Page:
As I attended various writers' conferences, I wished I had brought along specific query letters or proposals for a particular editor. It takes time to write these queries and research publications but when I make this effort, it pays off in keen interest from the editor and a potential assignment or book project (additional writing but assigned writing).

As an editor attending conferences, I can tell when a writer has done their homework and knows some background of your publishing house. It makes you listen to their pitch with a greater intensity. If you can swing it (particularly possible in the magazine query area), it's good to multiple query and pitch your idea to several different magazines and see which editor is really interested in it--and make sure you say on your query that it's a simultaneous query.

See more detailed information about writing a basic magazine article at:

Question: What is one thing you wish you hadn't brought along?


In this area, my answer is easy--books. Part of my trouble traveling is to select the book or books that I'm going to read on the way to and from the conference. Do I take a writing how-to book so I'm learning to be a better writer (I regularly read and purchase these books)? Or do I take a fun novel or do I take a nonfiction book that I want to read?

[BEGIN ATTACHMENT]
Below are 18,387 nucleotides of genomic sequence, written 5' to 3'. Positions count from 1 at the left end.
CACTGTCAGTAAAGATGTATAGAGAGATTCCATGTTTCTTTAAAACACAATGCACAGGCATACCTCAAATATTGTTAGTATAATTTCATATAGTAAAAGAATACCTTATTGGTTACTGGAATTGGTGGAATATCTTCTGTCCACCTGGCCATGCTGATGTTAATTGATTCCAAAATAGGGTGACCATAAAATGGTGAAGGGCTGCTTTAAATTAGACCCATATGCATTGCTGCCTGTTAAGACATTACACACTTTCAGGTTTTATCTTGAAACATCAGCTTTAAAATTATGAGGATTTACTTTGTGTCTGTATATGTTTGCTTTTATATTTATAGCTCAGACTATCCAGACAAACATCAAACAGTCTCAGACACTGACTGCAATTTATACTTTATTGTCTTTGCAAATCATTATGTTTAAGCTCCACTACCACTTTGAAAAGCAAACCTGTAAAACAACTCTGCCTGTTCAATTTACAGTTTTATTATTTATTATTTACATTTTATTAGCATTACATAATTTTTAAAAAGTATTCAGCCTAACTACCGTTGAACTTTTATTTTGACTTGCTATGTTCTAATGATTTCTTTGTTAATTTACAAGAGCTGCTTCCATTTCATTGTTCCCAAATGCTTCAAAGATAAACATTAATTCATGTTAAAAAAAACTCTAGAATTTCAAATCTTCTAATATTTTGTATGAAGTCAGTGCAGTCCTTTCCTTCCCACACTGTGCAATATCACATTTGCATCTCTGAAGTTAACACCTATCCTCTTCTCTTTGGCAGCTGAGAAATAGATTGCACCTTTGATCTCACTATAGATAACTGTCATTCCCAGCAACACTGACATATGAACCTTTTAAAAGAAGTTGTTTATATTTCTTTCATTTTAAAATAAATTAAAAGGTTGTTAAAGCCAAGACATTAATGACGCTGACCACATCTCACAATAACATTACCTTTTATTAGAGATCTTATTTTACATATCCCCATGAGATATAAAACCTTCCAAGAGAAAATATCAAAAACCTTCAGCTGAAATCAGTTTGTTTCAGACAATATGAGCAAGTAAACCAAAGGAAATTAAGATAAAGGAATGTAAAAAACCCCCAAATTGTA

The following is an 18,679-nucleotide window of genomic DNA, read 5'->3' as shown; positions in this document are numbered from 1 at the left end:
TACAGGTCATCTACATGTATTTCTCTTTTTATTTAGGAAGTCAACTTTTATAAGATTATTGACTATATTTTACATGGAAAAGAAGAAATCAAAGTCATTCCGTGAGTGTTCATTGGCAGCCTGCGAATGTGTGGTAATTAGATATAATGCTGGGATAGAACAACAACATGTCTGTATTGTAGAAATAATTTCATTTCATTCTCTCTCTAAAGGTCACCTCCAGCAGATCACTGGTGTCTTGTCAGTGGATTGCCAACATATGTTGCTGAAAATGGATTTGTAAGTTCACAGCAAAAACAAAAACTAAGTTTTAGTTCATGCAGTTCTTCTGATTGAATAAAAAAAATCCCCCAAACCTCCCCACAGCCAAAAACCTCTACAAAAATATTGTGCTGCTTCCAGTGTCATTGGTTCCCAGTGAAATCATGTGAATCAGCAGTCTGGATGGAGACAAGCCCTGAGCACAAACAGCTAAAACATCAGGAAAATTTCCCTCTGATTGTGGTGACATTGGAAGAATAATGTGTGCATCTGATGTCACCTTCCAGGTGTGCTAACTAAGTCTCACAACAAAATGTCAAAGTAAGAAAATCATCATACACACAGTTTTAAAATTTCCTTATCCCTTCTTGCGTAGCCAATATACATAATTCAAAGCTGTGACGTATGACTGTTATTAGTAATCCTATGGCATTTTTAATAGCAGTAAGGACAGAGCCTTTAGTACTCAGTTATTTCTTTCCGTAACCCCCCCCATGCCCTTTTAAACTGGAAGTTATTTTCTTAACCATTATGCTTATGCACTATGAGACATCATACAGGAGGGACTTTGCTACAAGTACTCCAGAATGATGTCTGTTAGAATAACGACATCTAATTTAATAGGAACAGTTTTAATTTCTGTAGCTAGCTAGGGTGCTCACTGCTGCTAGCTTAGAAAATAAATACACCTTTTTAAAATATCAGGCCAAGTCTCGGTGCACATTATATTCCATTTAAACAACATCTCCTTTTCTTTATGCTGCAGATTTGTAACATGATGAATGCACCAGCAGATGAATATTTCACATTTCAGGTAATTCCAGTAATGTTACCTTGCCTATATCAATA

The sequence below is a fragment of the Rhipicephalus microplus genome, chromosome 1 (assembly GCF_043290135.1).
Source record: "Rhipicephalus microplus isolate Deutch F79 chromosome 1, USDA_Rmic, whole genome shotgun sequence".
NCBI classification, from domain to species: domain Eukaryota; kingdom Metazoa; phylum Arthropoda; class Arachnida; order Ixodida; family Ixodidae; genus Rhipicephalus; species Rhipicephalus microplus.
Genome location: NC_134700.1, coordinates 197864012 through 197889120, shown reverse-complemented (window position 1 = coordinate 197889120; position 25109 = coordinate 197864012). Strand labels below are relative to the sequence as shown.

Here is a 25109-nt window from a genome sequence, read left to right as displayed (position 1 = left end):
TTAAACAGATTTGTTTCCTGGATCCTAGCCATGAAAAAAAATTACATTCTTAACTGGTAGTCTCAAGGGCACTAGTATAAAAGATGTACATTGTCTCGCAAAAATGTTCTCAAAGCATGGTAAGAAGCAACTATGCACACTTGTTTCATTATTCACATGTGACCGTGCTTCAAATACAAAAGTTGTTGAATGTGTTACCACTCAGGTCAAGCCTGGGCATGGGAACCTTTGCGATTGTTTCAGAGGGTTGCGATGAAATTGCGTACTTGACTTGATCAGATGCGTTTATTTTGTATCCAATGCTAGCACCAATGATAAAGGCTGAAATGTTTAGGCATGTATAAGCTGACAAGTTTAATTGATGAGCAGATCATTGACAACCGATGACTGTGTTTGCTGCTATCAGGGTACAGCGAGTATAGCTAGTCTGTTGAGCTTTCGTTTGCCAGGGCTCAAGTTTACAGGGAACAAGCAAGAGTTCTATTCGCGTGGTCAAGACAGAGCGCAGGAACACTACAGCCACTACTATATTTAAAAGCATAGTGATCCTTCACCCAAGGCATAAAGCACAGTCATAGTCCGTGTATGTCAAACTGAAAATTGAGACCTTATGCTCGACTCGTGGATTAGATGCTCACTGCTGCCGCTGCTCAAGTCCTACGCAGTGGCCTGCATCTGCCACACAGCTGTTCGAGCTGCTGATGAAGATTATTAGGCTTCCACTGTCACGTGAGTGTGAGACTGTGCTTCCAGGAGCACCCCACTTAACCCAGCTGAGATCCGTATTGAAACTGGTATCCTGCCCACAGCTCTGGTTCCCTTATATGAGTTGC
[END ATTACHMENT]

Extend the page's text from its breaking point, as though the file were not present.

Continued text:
Often in the bookstore of a conference, I will purchase a book or two--and some times if the author is present, have him autograph the book. It's my consistent problem no matter what sort of traveling that I'm doing? Because often when I read the back cover and first chapter of the book, it's hard for me to tell the pace of the story. Maybe I'll finish it quickly and then what? For example, last November I went to Nashville and read the entire The Da Vinci Code by Dan Brown (over 400 pages) on the way there and back. The pages flew past in this book.